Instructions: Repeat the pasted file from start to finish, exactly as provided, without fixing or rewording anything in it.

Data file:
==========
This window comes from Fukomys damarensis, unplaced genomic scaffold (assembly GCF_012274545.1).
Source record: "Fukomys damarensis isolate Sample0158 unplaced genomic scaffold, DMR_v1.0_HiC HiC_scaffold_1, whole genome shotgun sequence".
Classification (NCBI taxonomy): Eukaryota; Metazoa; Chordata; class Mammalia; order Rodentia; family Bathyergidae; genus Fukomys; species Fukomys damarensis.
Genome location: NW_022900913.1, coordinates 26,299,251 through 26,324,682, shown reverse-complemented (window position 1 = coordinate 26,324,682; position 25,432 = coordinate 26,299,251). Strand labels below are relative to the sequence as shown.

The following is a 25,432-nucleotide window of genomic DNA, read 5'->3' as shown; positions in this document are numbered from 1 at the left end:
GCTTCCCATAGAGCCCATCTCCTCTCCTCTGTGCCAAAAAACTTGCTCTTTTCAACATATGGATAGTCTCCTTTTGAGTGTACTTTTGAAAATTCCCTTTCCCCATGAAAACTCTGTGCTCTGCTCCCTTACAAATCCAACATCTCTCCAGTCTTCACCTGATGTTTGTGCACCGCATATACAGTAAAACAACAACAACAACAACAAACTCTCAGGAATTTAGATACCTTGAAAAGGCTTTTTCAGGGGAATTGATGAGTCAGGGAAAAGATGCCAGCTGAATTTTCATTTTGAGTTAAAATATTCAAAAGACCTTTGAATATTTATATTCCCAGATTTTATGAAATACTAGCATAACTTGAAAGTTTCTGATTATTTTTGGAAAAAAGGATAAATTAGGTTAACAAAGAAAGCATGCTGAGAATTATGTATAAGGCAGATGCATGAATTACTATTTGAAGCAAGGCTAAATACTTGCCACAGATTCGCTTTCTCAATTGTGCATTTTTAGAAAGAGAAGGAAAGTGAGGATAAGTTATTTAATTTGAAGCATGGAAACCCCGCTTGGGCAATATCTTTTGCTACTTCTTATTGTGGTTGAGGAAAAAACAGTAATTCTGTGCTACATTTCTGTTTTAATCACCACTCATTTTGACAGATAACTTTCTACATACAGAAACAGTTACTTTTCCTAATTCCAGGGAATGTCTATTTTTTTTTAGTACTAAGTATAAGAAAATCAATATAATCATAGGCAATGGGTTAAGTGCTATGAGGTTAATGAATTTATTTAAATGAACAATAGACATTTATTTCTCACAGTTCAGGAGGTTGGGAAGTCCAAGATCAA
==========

This window comes from Fukomys damarensis, unplaced genomic scaffold (assembly GCF_012274545.1).
Source record: "Fukomys damarensis isolate Sample0158 unplaced genomic scaffold, DMR_v1.0_HiC HiC_scaffold_1, whole genome shotgun sequence".
Classification (NCBI taxonomy): Eukaryota; Metazoa; Chordata; class Mammalia; order Rodentia; family Bathyergidae; genus Fukomys; species Fukomys damarensis.
Genome location: NW_022900913.1, coordinates 26,299,251 through 26,324,682, shown reverse-complemented (window position 1 = coordinate 26,324,682; position 25,432 = coordinate 26,299,251). Strand labels below are relative to the sequence as shown.

The following is a 25,432-nucleotide window of genomic DNA, read 5'->3' as shown; positions in this document are numbered from 1 at the left end:
GCTTCCCATAGAGCCCATCTCCTCTCCTCTGTGCCAAAAAACTTGCTCTTTTCAACATATGGATAGTCTCCTTTTGAGTGTACTTTTGAAAATTCCCTTTCCCCATGAAAACTCTGTGCTCTGCTCCCTTACAAATCCAACATCTCTCCAGTCTTCACCTGATGTTTGTGCACCGCATATACAGTAAAACAACAACAACAACAACAAACTCTCAGGAATTTAGATACCTTGAAAAGGCTTTTTCAGGGGAATTGATGAGTCAGGGAAAAGATGCCAGCTGAATTTTCATTTTGAGTTAAAATATTCAAAAGACCTTTGAATATTTATATTCCCAGATTTTATGAAATACTAGCATAACTTGAAAGTTTCTGATTATTTTTGGAAAAAAGGATAAATTAGGTTAACAAAGAAAGCATGCTGAGAATTATGTATAAGGCAGATGCATGAATTACTATTTGAAGCAAGGCTAAATACTTGCCACAGATTCGCTTTCTCAATTGTGCATTTTTAGAAAGAGAAGGAAAGTGAGGATAAGTTATTTAATTTGAAGCATGGAAACCCCGCTTGGGCAATATCTTTTGCTACTTCTTATTGTGGTTGAGGAAAAAACAGTAATTCTGTGCTACATTTCTGTTTTAATCACCACTCATTTTGACAGATAACTTTCTACATACAGAAACAGTTACTTTTCCTAATTCCAGGGAATGTCTATTTTTTTTTAGTACTAAGTATAAGAAAATCAATATAATCATAGGCAATGGGTTAAGTGCTATGAGGTTAATGAATTTATTTAAATGAACAATAGACATTTATTTCTCACAGTTCAGGAGGTTGGGAAGTCCAAGATCAA